Deer Lodge, Mont., Tom Doak, 2008
The aptly named Rock Creek Cattle Co. is surrounded by a 30,000-acre working ranch in southwestern Montana. The beefy 7,466-yard, par-71 layout plays shorter than its listed distance, due to the 4,567-foot elevation, though the horns come out via the deep, jagged-edge bunkers and the severely contoured greens.
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64. Streamsong (Blue)
Streamsong, Fla., Tom Doak, 2012
Streamsong Blue features a distinctive sand-based canvas that puts an emphasis on ground-game prowess. Tom Doak crafted fairways that cling to the terrain as if they’ve been here for thousands of years. Greens melt into their surrounds. Imaginative green contouring forces players to think before approaching.
BOOK TEE TIMES
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63. Myopia Hunt Club
South Hamilton, Mass., Herbert Leeds, 1896
Host to four very early U.S. Opens from 1898 to 1908, Myopia Hunt is nearly unchanged since then, making it a time warp for all who play there. Named for its nine co-founders who all wore glasses, Myopia today provides a sturdy test from the 6,539-yard tips.
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62. Eastward Ho!
Chatham, Mass., Herbert Fowler, 1922
Eastward Ho! is a lay-of-the-land, Cape Cod beauty that overlooks aptly named Pleasant Bay. Fescue-fringed holes tumble up and over small ridges, providing maximum variety and an Old World look.
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John and Jeannine Henebry
61. Shadow Creek
North Las Vegas, Nev., Tom Fazio/Steve Wynn, 1990
Tom Fazio and Steve Wynn demonstrated that with sufficient money and imagination, there’s nothing that couldn’t be accomplished in golf course design. Hewn from flat, featureless desert, Shadow Creek emerged with rolling hills, a forest of pines, bursts of flowers and a network of creeks and lakes.
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Edison, N.J., Donald Ross, 1921
Despite its charm, intimacy and ingeniously contoured greens, big bashers have thrived at the Donald Ross-designed Plainfield, from Laura Davies, who won the 1987 U.S. Women’s Open here, to Dustin Johnson, who topped the field at the 2011 Barclays. Gil Hanse has worked for more than a decade on restoring as many Ross features as possible.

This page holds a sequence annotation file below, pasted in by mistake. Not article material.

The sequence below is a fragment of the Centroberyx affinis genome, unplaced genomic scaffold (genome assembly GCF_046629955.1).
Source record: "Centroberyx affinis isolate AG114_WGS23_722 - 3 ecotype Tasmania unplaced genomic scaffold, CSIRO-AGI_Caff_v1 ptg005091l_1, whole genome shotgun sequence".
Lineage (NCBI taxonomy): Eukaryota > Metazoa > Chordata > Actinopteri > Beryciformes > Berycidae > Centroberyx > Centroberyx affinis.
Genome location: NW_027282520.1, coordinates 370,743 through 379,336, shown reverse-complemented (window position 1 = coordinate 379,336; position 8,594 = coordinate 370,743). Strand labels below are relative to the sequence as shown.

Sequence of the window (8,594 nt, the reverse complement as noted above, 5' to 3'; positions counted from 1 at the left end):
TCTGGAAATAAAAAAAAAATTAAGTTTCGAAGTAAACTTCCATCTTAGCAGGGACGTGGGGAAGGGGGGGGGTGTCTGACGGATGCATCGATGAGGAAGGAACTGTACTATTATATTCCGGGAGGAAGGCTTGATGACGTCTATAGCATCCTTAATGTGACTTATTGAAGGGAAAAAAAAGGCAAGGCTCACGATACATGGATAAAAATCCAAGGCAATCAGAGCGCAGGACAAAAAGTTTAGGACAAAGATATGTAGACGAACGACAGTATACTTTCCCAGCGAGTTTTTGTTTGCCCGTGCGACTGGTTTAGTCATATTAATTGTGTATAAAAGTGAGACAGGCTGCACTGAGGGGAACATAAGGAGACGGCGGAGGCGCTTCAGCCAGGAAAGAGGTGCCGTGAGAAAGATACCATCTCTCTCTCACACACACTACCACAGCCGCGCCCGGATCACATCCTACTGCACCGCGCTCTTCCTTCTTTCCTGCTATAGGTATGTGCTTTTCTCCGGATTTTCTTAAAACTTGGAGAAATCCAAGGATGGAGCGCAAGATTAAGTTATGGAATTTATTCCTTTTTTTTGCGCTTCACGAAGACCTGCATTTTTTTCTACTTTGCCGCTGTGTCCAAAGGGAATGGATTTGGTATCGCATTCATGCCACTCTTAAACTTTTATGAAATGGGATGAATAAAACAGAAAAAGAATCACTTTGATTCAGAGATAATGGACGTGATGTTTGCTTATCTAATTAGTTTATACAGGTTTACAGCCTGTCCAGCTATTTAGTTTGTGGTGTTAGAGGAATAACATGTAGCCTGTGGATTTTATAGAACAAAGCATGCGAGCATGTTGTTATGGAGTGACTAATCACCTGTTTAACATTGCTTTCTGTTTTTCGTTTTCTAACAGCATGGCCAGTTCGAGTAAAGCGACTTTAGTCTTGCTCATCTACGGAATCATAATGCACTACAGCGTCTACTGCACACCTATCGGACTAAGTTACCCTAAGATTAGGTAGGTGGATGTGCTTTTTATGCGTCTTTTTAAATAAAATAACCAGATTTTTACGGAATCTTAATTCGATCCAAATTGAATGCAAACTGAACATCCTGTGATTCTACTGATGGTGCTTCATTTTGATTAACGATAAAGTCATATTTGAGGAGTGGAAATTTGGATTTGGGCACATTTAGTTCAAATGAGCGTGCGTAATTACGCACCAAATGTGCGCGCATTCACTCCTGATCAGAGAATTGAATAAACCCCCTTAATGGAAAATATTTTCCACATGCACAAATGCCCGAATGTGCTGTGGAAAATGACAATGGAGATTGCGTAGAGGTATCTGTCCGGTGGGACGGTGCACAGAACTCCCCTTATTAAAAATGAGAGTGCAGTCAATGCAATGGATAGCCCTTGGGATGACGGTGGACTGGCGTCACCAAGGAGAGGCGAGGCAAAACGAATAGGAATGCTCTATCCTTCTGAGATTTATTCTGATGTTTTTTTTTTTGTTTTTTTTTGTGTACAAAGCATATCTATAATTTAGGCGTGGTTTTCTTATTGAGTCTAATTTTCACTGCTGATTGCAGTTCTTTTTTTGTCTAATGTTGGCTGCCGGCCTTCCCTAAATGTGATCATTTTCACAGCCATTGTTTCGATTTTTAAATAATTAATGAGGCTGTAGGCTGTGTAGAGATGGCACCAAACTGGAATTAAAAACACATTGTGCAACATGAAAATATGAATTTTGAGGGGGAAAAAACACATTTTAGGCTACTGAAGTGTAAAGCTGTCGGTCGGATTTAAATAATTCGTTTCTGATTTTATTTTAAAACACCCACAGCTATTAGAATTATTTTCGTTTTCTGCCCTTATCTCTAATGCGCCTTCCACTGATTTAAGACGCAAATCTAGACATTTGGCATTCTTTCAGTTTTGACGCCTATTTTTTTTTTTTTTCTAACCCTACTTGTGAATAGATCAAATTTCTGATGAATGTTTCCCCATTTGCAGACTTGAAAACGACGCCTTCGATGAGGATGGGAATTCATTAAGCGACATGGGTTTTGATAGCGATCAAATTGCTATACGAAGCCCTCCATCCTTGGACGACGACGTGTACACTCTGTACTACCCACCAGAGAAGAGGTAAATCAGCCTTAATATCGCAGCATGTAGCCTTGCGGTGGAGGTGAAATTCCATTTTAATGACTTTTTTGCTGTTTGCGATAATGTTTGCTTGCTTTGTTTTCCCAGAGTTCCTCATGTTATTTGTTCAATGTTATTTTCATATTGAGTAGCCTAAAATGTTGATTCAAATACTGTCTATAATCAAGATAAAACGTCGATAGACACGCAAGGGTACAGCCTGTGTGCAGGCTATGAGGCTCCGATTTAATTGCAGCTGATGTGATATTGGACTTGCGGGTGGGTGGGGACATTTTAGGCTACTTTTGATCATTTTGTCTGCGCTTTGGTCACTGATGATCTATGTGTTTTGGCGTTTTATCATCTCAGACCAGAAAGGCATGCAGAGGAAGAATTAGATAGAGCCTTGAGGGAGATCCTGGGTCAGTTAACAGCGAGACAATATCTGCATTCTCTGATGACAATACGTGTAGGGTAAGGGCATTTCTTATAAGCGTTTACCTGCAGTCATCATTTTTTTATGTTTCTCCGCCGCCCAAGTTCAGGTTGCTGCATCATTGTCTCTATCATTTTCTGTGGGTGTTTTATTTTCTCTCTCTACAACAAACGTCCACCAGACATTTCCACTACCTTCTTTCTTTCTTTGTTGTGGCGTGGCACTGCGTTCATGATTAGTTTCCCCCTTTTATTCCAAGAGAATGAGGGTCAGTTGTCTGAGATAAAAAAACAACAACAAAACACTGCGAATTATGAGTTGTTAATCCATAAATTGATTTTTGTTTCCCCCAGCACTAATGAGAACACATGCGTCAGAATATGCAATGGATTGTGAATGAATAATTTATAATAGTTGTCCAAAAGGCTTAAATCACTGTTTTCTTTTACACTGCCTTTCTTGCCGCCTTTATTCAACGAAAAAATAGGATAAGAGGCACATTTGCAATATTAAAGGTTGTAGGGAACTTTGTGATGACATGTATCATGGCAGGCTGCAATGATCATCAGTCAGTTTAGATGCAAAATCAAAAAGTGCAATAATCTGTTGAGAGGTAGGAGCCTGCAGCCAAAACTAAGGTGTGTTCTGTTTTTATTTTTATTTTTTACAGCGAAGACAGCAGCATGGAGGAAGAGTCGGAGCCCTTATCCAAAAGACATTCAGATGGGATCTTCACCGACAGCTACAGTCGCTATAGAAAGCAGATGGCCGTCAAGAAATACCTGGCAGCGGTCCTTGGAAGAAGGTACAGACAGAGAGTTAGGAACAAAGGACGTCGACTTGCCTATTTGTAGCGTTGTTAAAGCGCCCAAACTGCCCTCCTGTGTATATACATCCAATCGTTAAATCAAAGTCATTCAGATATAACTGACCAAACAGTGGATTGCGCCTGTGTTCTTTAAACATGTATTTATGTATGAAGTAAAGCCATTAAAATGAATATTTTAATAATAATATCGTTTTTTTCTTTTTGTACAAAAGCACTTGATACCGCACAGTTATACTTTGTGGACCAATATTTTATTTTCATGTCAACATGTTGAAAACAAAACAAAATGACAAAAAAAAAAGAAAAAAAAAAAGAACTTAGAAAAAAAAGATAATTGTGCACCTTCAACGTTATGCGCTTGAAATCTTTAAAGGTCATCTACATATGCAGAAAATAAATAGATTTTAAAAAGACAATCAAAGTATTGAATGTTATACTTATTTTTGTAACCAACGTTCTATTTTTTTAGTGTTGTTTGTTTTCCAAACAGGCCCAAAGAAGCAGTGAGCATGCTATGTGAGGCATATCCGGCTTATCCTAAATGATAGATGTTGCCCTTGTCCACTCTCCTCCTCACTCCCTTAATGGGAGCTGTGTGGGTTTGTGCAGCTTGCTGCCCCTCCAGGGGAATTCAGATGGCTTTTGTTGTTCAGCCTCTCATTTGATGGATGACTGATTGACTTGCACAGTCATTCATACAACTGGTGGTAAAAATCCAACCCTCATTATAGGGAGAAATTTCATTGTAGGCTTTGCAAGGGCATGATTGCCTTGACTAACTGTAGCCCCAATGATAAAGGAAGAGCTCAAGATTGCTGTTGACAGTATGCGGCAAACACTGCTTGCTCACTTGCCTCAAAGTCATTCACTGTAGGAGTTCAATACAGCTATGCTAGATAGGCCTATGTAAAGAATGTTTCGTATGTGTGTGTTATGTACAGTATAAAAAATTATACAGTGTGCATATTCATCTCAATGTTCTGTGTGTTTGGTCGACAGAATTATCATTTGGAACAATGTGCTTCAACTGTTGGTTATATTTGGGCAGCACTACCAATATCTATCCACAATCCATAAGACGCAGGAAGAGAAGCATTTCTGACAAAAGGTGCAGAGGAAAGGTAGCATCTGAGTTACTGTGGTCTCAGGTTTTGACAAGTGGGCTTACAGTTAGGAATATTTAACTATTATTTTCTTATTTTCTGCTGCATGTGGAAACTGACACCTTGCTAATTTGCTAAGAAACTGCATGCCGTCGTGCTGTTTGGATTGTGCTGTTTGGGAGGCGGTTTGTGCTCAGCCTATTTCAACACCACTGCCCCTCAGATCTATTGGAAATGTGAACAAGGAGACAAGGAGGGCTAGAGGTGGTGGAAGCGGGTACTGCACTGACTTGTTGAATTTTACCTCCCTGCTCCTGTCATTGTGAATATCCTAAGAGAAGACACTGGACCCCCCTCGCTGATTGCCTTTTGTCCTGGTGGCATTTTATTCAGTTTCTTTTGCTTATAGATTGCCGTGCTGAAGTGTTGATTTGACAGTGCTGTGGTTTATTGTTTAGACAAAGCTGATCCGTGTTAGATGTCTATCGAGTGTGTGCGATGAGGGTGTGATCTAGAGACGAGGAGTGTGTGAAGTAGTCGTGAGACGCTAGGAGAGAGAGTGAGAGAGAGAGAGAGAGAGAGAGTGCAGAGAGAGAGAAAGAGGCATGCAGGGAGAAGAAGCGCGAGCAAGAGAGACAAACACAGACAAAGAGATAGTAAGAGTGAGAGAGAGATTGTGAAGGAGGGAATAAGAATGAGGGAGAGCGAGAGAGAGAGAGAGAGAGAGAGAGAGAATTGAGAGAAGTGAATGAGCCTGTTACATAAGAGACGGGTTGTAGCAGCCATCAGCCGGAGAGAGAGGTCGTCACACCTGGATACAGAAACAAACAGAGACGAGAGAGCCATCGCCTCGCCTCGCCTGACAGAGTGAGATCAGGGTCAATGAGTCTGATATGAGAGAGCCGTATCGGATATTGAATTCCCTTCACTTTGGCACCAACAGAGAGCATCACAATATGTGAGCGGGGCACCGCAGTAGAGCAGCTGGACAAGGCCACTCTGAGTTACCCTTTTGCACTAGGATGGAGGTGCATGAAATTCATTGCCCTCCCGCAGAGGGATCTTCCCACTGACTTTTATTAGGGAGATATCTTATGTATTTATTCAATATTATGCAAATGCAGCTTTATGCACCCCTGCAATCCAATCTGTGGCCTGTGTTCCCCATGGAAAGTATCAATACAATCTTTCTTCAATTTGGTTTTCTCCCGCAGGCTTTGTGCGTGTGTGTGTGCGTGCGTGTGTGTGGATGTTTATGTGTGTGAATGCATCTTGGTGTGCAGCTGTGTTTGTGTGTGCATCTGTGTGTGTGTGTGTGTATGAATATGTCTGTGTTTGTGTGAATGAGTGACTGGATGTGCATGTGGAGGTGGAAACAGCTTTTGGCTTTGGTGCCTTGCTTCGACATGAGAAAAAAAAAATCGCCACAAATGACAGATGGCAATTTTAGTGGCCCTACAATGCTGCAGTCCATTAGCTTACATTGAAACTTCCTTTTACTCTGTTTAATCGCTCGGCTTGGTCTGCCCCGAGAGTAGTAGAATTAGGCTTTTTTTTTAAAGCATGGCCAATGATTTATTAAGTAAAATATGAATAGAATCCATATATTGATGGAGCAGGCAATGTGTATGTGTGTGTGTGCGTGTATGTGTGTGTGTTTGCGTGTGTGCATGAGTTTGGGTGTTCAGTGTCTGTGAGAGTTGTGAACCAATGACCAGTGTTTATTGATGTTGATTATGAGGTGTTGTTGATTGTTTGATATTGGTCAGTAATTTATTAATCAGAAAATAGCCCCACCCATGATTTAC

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59. Old Town Club
Winston-Salem, N.C., Perry Maxwell, 1939
A 2013 Bill Coore/Ben Crenshaw renovation has sparked renewed attention to the low-key, yet dramatically undulating 1939 Perry Maxwell layout near Wake Forest University. Back in place are the lacy-edged bunkers, the classic tees and fairway lines and the double green shared by holes 8 and 17 (a Clifford Roberts idea).
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John and Jeannine Henebry
58. Wade Hampton
Cashiers, N.C., Tom Fazio, 1987
Tom Fazio’s gorgeous mountain masterpiece dates to 1987 and it has held up beautifully. Winding streams, graceful elevation changes and Chimney Top Mountain backdrops are among the attractions. The downhill par-3 17th, to a green tucked in pines and hardwoods and the option-laden par-5 18th, with a creek that twists up the left side, are standouts.
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57. Old Macdonald
Bandon, Ore., Tom Doak/ Jim Urbina, 2010
This 2010 Tom Doak/Jim Urbina collaboration features turnpike-wide landing areas and gigantic, heaving greens that are hard to miss. To get the ball into the hole, however, you’ll need to master angles, strategy, trajectory and the ground game, making for an Old World links experience second to none in the U.S.
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56. Yeamans Hall
Hanahan, S.C., Seth Raynor, 1925
This Charleston-area spread sprawls over a huge acreage, allowing for plenty of strategic options via width, angles and bunker placement. The tranquility of the property is emphasized by the Lowcountry setting, complete with vast marshes and live oaks drenched in Spanish moss.
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55. Yale University
New Haven, Conn., C.B. Macdonald/Seth Raynor, 1926
Designed in 1926 by C.B. Macdonald with Seth Raynor, Yale dishes out classic template holes that mimic the greatest examples of British links tests—that were somehow successfully transplanted to the hilly, rocky, wooded terrain of southern Connecticut.
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54. Spyglass Hill
Pebble Beach, Calif., Robert Trent Jones Sr., 1966
This Robert Trent Jones Sr. design has been one of the Tour’s hardest layouts for nearly 50 years. Few have conquered its dune-flecked start nor its final 13 holes through the pines, except Phil Mickelson in 2005 and Luke Donald in 2006, when both posted astonishing 10-under-par 62s.
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Rob Babcock/Pasatiempo Golf Club